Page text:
And at least four of them were smoking.

    If only you knew, I thought to myself, as I turned at the light and headed for home.

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    Friday Mashup (11/30/12)

    December 1, 2012
  • To begin, let’s take on the “crazy” right away with Joseph Curl of the formerly Moonie Times (here – a little behind on some of this stuff, I’ll admit)…

    Sure, the president got his minions to drop the unemployment rate to 7.8 percent a couple months before the election (“See? It IS getting better!”). But bam, just like you can be sure that the one relative who drives you nuts will absolutely make it to your house for the holidays, new jobless claims skyrocketed right after Nov. 6, jumping to 439,000 — up 78,000 from the week before the election.

    Oh yes, that Kenyan Muslim socialist pre-zee-zint cooked the unemployment numbers to win the election. Horrors!

    I thought this was a good response to the Ohio/Pennsylvania thing; namely, the state unemployment numbers are a week behind the federal numbers, and the state numbers in question weren’t released until November 10th – the federal Sandy-influenced numbers were released on November 3rd, with New Jersey being the 3rd-highest state in unemployment behind Ohio and PA…a fortuitous break for Obama to be sure, but definitely not an “OMIGOD ANOTHER SCARY MUSLIM BLACK MAN CONSPIRACY!!!” (what matters is whether or not the numbers turn out to be a trend or an aberration, and how much the numbers are attributed to OMIGOD THE FISCAL CLIFF THE FISCAL CLIFF THE FISCAL CLIFF THE FISCAL CLIFF!!!).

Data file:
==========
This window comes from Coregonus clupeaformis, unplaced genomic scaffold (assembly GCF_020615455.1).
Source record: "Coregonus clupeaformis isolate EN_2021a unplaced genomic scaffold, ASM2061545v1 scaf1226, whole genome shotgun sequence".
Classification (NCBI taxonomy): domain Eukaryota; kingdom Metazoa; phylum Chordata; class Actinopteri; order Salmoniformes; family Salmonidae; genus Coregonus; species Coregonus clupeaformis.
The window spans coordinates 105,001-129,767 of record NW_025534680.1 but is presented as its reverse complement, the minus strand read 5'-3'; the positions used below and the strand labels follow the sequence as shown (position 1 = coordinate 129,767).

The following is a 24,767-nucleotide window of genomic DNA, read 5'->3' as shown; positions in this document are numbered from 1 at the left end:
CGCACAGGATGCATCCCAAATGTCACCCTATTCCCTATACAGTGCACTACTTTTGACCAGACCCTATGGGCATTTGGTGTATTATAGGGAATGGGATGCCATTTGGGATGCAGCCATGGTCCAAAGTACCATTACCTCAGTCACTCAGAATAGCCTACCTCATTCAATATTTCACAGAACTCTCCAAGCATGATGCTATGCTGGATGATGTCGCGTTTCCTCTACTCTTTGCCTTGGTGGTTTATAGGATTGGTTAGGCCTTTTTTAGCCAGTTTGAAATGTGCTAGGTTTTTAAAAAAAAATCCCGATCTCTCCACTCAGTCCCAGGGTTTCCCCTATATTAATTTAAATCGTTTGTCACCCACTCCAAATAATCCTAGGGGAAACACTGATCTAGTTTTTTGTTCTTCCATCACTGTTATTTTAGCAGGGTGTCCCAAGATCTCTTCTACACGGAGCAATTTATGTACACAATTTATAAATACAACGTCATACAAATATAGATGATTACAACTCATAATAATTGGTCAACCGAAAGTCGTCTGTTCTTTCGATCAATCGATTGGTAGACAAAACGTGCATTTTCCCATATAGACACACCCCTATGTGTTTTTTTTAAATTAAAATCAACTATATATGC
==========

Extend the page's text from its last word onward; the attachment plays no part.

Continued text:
With all of this in mind, Joe Nocera defends the Bureau of Labor Statistics here against the charge (made by Jack Welch and other greed heads) that Obama cooked the numbers (and I thought this was a good response also, with the trend lines providing the key details).

  • Next, this life form at clownhall.com tells us of the supposed “job killing” FDA-required menu labeling guidelines for calories stipulated in Section 4205 of the Affordable Care Act (which allegedly requires chain restaurants with 20 or more locations, including franchises and perhaps some grocery stores, to post calorie information for all products on in-store menu boards).

    I’m not exactly sure how this could be deemed as an issue, since, as noted here, the FDA withdrew food menu guidelines as of January 2011.

  • Continuing, this article from the Murdoch Street Journal tells us the following…

    The former chief executive of Massey Energy Co. said in a rare interview that he has no immediate plans to return to the coal-mining business after a noncompete agreement expires at the end of the year.

    (Don) Blankenship has started a personal website and began posting again on Twitter.

    A controversial figure in the coal industry and West Virginia politics, (Blankenship) has largely kept himself out of the spotlight since retiring from Massey in December 2010, eight months after an explosion—the industry’s worst in 40 years—killed 29 workers at the company’s Upper Big Branch mine in Montcoal, W.Va.